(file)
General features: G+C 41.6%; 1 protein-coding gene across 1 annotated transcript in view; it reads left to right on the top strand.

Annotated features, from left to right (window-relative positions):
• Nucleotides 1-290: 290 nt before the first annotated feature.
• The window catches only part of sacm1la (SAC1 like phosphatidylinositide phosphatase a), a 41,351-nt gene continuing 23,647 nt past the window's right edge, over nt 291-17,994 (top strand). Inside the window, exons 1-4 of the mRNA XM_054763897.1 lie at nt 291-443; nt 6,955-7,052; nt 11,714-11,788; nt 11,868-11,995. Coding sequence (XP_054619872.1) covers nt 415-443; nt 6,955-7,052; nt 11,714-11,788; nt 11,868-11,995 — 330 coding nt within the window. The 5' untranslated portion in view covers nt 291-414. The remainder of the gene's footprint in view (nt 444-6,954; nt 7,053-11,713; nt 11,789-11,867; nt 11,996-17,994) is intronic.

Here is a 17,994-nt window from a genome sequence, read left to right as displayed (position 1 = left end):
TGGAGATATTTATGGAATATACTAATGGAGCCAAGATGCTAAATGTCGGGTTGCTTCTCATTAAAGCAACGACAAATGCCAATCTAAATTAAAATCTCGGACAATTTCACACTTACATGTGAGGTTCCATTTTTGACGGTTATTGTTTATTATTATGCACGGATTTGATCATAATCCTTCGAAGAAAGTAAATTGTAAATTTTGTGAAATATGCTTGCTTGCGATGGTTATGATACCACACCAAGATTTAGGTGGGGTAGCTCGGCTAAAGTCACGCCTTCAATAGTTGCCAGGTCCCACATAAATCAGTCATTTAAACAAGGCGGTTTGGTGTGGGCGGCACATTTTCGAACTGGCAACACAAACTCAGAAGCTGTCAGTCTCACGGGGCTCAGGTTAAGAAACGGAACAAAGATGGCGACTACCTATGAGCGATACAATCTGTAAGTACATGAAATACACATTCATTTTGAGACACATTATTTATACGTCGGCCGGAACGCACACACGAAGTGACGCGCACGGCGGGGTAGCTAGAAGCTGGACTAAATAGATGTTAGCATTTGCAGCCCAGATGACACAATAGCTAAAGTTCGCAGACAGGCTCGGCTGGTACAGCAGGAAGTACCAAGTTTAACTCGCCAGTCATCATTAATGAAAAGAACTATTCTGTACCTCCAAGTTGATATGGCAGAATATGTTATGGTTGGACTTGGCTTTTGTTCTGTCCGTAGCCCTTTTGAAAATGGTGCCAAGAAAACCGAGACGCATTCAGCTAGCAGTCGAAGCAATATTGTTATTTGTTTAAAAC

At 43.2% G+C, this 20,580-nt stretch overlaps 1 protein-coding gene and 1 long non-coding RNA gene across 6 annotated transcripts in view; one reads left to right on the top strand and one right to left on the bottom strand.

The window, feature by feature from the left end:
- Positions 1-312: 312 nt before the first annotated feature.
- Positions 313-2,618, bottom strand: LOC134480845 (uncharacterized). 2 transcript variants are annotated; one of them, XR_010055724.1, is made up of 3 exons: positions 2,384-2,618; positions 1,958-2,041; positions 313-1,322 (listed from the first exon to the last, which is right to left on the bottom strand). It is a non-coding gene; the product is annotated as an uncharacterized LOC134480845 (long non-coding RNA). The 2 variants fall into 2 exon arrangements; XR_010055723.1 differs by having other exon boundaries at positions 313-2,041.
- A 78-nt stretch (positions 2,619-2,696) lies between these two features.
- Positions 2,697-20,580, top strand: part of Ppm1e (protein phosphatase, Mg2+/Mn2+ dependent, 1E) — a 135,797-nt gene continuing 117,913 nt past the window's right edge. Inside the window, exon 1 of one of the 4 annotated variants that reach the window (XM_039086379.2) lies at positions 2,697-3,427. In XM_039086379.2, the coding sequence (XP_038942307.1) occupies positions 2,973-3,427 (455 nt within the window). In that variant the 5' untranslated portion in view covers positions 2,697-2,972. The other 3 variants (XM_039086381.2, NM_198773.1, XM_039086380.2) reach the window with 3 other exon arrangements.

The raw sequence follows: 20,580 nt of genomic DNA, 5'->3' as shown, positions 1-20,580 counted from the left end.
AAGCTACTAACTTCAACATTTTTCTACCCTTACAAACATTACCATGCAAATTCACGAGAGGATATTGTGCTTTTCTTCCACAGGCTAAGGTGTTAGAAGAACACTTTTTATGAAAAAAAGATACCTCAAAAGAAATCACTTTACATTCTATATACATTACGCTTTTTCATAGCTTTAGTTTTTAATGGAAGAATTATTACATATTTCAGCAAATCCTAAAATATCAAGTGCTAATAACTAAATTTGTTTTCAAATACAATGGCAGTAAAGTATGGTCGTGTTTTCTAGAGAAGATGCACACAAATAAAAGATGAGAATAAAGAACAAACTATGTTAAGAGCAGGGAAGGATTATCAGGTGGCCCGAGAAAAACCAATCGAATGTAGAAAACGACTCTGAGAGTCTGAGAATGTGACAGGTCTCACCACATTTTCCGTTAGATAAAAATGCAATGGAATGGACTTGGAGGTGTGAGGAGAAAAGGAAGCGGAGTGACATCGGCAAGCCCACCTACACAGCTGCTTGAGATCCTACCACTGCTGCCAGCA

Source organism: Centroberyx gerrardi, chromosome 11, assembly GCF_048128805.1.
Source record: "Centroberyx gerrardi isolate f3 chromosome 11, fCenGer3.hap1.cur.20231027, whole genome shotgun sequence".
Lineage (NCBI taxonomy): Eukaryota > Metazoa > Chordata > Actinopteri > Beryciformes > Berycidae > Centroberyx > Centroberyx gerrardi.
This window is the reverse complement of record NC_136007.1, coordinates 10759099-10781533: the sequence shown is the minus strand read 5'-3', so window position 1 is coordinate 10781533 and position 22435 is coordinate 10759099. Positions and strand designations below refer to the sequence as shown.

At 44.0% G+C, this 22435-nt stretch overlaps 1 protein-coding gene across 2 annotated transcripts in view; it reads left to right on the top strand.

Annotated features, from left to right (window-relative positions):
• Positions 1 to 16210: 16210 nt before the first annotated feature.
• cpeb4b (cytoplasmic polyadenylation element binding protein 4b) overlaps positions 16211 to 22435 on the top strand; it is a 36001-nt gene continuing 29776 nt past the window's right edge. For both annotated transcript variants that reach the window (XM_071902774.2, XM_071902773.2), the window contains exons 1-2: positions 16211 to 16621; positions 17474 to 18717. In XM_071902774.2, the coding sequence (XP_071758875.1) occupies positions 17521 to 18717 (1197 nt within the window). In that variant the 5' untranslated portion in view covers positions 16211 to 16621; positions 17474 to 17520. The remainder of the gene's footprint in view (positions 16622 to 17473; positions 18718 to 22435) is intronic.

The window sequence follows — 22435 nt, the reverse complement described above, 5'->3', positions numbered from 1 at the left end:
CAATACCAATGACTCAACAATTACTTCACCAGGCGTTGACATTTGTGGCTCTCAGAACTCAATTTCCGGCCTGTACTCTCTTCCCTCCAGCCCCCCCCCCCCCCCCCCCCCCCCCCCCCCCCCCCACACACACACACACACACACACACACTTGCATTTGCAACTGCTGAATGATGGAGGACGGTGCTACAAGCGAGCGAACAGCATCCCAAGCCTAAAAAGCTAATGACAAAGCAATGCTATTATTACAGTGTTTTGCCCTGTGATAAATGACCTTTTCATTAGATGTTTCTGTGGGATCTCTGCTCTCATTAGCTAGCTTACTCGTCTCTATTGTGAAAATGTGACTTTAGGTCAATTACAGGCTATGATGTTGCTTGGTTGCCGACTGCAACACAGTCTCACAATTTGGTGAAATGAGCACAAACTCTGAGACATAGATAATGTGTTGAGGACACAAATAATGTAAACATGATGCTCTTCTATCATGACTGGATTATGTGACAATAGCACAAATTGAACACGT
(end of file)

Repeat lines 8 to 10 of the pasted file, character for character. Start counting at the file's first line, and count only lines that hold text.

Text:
The window, feature by feature from the left end:
- Positions 1-312: 312 nt before the first annotated feature.
- Positions 313-2,618, bottom strand: LOC134480845 (uncharacterized). 2 transcript variants are annotated; one of them, XR_010055724.1, is made up of 3 exons: positions 2,384-2,618; positions 1,958-2,041; positions 313-1,322 (listed from the first exon to the last, which is right to left on the bottom strand). It is a non-coding gene; the product is annotated as an uncharacterized LOC134480845 (long non-coding RNA). The 2 variants fall into 2 exon arrangements; XR_010055723.1 differs by having other exon boundaries at positions 313-2,041.